Africa finally lands a trade deal that could work
A revised deal was finally signed between the US, Canada and Mexico, and seen as an alternative for the NAFTA agreement concluded during the 1990s. Image Credit: Pixabay

There are some new directions in the way economic and trade agreements are structured… or rewritten.

Last week, a revised deal was finally signed between the US, Canada and Mexico, and seen as an alternative for the NAFTA agreement concluded during the 1990s. There were many twists ahead of the revised trade deal, and overcoming stridently voiced disagreements on the part of Mexico and Canada.

At the same time, the US is reassessing earlier deals with China, the EU, the UK and India. Many believe this US approach stems out of a personal desire by US President Donald Trump to rewrite rules of trade - yet the facts are completely different.

It is due to the structural changes in the global economy and the advances in technology achieved over the past two decades, especially in the domains of artificial intelligence and e-commerce, mostly dominated by US enterprise.

Need for a relook

The US believes that previous agreements have compromised its best interests. Let’s take changes that were made to the NAFTA pact by the US, Canada and Mexico. Washington’s trade with Mexico suffers from an annual deficit of $100 billion, while that with Canada is estimated at $27 billion.

Washington is trying to reshape the relationships by changing the nature of the trade exchange in which that of high-tech US-made goods are increasing.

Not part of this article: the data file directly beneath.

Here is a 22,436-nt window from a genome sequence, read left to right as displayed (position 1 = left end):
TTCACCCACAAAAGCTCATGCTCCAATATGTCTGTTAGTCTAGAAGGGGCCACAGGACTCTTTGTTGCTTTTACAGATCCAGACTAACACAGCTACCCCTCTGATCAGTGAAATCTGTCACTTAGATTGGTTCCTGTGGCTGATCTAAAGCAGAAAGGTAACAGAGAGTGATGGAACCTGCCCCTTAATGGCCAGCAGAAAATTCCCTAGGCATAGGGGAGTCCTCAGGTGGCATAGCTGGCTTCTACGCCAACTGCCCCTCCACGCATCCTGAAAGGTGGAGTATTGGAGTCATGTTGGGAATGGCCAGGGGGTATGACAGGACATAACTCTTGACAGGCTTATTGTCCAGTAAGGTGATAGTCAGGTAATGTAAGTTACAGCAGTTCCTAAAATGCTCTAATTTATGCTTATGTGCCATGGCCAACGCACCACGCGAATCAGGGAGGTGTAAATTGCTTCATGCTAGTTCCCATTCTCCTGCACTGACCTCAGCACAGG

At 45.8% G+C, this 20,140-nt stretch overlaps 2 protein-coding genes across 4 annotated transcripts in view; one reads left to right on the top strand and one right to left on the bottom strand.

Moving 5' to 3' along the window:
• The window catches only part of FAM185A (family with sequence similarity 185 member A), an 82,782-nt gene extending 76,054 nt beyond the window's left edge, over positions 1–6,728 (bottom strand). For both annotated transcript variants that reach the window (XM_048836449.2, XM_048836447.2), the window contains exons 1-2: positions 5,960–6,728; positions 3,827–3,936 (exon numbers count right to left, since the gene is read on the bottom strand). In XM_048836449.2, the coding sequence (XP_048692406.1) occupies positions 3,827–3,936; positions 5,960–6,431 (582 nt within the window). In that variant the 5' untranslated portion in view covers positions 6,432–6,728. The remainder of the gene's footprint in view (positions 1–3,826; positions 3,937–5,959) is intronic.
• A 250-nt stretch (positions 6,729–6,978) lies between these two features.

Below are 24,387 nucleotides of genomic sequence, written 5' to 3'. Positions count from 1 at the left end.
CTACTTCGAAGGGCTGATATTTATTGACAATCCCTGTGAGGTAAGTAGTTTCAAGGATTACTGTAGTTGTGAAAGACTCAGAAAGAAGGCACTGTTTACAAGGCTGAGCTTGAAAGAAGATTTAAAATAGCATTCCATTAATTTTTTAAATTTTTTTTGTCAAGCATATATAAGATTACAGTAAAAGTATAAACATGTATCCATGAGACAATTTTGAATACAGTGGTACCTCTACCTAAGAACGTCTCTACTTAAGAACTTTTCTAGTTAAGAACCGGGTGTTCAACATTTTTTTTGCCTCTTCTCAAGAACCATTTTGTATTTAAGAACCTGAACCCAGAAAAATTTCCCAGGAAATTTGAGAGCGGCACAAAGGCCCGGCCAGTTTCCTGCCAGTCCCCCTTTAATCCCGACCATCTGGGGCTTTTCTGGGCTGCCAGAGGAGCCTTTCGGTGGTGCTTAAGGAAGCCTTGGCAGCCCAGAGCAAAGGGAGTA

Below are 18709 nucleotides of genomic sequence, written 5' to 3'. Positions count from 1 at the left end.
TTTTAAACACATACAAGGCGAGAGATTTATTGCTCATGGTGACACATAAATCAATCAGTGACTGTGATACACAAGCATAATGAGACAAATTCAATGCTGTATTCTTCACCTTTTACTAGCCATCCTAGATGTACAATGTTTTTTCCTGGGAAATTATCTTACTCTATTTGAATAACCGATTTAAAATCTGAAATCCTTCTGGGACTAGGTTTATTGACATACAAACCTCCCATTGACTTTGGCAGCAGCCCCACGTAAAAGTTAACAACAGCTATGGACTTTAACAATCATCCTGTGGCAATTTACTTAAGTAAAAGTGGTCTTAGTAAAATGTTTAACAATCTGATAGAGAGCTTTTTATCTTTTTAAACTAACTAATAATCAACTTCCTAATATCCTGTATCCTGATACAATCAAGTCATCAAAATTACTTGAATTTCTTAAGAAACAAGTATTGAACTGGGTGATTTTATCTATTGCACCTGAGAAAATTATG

One of the most important changes made to the agreement was related to digital goods, including films, electronic books, music, video games and other streaming content, which will mostly benefit US tech companies.

The changes also extend to 40-45 per cent of a vehicle’s value need to come from “high wage” areas, which too gives preference to US car manufacturers. As a precaution against future changes, Washington stipulated a reassessment of the agreement after six years to take into account progress being made, and whether it will be in Washington’s interest.

Tilting in US’ favour

The US agreement with China also sees a reset of major terms and despite Chinese reluctance.

In much the same way, the US agreements with the EU are now being reassessed, with the US administration threatening last week to impose more than $1.3 billion fees on French imports in response to Paris’ intention to levy fees on services provided by US digital companies operating in France. It has placed more onus on the need for revising the trade pact with the EU.

Such a shift resulting from technological advances is not limited to bilateral relations or within economic blocs. The US has been threatening to pull out from the World Trade Organization given its agreements do not respond to ongoing changes from Washington’s point of view.

This means either the collapse of such organizations or the revision of their articles of association, which may be amended to respond to the requirements of the new economic realities.

Despite all of that, the problem here does not lie in the changes per se. Agreements can be reevaluated. However, what is being attempted is completely different.

The amendments mean an incredible transfer of wealth; as represented by the frenetic spread of e-giants Amazon and China’s Alibaba. We find that this contributes dangerously to the destruction of retail trade in the rest of the world and leading to the transfer of tremendous fortunes, as evidenced by Amazon’s recent transformation into the largest company in the world in terms of market value exceeding $1.5 trillion.

All countries have to prepare themselves for these changes and try to cope - despite the inherent difficulty it means.

- Mohammed Al Asoomi is a specialist in energy and GCC economic affairs.